Darling's pie in the sky

There has been much speculation over Alistair Darling's first pre-budget report and his plans to green the aviation industry.

The chancellor has suggested replacing duty on tickets with a charge based on the type of plane and the distance it will be travelling. This will, he claims, encourage airlines to increase their efficiency (by reducing per-passenger emissions) and to use the latest and most efficient planes to further reduce their tax bills.

Glasgow airport MD invites your phone calls

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In these busy times of aviation growth, Gordon Dewar, the Managing Director of Glasgow airport has so few people to chat to that he wants to hear from you:

If you get a delay of more than ten minutes going through security at Glasgow Airport, please give me a call personally because I’d really like to know about it.

Dewar did however decline to give his own number, instead encouraging angry punters to call the general enquiries number: 0870 040 0008.

You might think that he had better things to do than chat to people whose flights to Newcastle or Aberdeen got delayed, but apparently running an international airport leaves him plenty of time to kill...

BAA - another one bites the dust

Will the last one to leave BAA please turn out the lights? Just over five weeks after joining, BAA's troubleshooter - remit: "to put passengers’ interests first" - has left the company.

It's almost getting too easy to mock the struggling airport operator at the moment. They're already under investigation for being so broke that the Competition Commission is concerned that their finances will impact upon passengers and airlines.

Since June, Tony Douglas has stepping down as chief executive of Heathrow, Mike Clasper stepped down as chief executive along with Marcus Agius, the chairman, Margaret Ewing, finance director, and Tony Ward, who was in charge of security.

Climate change activists blockade domestic flights

Activists from Manchester Climate Action and Manchester Plane Stupid have blockaded the security check-in of terminal 3 of Manchester Airport.

Passengers are being denied access to the departure lounge by seven activists locked together using arm-tube devices. Two banners have been unfurled reading, “Manchester City Council... supporting climate chaos” and “Domestic flights cost the Earth”. Other protesters are leafleting passengers with information about aviation and climate change as well as handing out train timetables for route destinations.

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Aviation is the fastest growing source of green house gases and according to the government is responsible for 13% of the UK's global warming contribution. The overwhelming majority of flights from terminal 3 are to domestic UK destinations such as London Heathrow. These are the most unnecessary flights. The group are calling for an end to all domestic and short-haul flights and for international aviation to be included in the Climate Change Bill.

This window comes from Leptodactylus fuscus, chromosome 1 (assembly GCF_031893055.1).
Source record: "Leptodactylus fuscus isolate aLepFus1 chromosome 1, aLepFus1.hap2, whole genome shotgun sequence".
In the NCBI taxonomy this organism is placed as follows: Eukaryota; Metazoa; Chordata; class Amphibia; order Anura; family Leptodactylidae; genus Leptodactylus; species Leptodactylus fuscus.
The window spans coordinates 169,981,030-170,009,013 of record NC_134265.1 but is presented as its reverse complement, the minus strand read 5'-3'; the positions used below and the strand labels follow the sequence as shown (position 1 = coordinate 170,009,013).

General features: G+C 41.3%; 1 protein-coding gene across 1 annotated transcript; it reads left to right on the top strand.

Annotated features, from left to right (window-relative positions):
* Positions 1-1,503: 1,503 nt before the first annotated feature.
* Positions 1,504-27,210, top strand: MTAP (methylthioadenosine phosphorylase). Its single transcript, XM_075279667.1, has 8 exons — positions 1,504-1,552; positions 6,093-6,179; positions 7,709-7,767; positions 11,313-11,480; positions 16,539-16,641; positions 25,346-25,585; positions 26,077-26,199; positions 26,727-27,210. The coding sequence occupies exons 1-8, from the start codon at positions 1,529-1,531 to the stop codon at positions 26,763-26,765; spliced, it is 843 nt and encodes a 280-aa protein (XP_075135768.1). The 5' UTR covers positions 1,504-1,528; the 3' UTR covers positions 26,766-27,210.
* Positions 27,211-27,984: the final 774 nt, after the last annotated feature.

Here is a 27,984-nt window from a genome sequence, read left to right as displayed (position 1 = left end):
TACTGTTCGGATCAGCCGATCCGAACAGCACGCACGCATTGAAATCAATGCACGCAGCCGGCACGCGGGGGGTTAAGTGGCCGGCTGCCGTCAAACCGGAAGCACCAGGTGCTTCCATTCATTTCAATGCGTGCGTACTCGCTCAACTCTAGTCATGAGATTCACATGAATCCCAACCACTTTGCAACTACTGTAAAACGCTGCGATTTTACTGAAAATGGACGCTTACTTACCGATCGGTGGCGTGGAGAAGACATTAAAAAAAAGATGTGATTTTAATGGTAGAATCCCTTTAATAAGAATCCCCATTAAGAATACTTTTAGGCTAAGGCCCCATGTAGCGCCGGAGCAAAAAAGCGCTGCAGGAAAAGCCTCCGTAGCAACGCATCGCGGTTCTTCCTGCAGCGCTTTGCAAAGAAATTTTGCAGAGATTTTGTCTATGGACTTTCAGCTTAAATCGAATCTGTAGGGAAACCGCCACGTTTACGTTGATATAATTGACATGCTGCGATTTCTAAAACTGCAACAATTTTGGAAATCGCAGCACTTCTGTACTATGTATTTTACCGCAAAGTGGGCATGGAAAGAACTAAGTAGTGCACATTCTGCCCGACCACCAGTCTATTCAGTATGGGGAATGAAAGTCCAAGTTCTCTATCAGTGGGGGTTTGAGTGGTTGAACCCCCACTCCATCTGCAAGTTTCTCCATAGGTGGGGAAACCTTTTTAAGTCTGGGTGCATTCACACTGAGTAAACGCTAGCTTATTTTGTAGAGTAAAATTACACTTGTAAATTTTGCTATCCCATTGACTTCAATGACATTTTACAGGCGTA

The protesters are also highlighting the contradiction between Manchester City Council's 'Green City' initiative and their 55% ownership of Manchester airport . The airport intends to expand its annual passenger numbers from 22 million in 2005, to 39 million by 2015, to 50 million by 2030.

Green Party Councillor Vanessa Hall, who is taking part in the blockade said,

"Manchester Council say we need the income from the airport to fight poverty. The Airport costs the people of Manchester in tax breaks and subsidies – this money should be invested directly into green industries directly creating jobs and relieving poverty. Climate Change will have a massive impact on our economy, health and well-being. It is environmental and economic lunacy to consider any expansion of aviation."

"We can't be a Green City with an expanding Airport. I am blockading domestic flights to highlight the true cost of flying and to call the council to account for their hypocrisy."

The action today was inspired by the Camp for Climate Action which saw around 2000 protesters gather next to Heathrow airport in London this summer.

Robbie Gillett, also present at the protest said, "It is no longer socially acceptable to fly from Manchester to London given what we know about climate change. It's absurd when there are train alternatives readily available. The money earmarked for the expansion of British airports needs to be redirected towards improving our rail infrastructure. We're the last generation who can stop climate change and time is running out."

Minister hides Heathrow noise report

Jim Fitzpatrick's hidden report

Rising noise levels are causing massive discomfort to people living under Heathrow's flightpaths, according to a leaked report which Aviation Minister Jim Fitzpatrick has been sitting on.

The report, Attitudes to Noise from Aviation Sources in England (ANASE) was ordered six years ago but kept under wraps since the DfT saw a draft in July. In a damming blow for proponents of the third runway, it has challenged the current measure of noise-related discomfort (57decibels), arguing that "significant annoyance" occurs at 50db levels.

MEPs water down aviation emissions scheme

As the dust settles following the ICAO / EU battle over aviation emissions, news reaches us that MEPs have significantly retreated from ordering significant cuts in CO2 from aircraft.

After talking big about how the Emissions Trading Scheme would dramatically reduce emissions, the EU has decided to reduce the sector's output to 66% above 1990 levels - a far cry from the Kyoto targets originally proposed. They are also planning to give away 50% of the credits, potentially providing a huge bonus to industry coffers.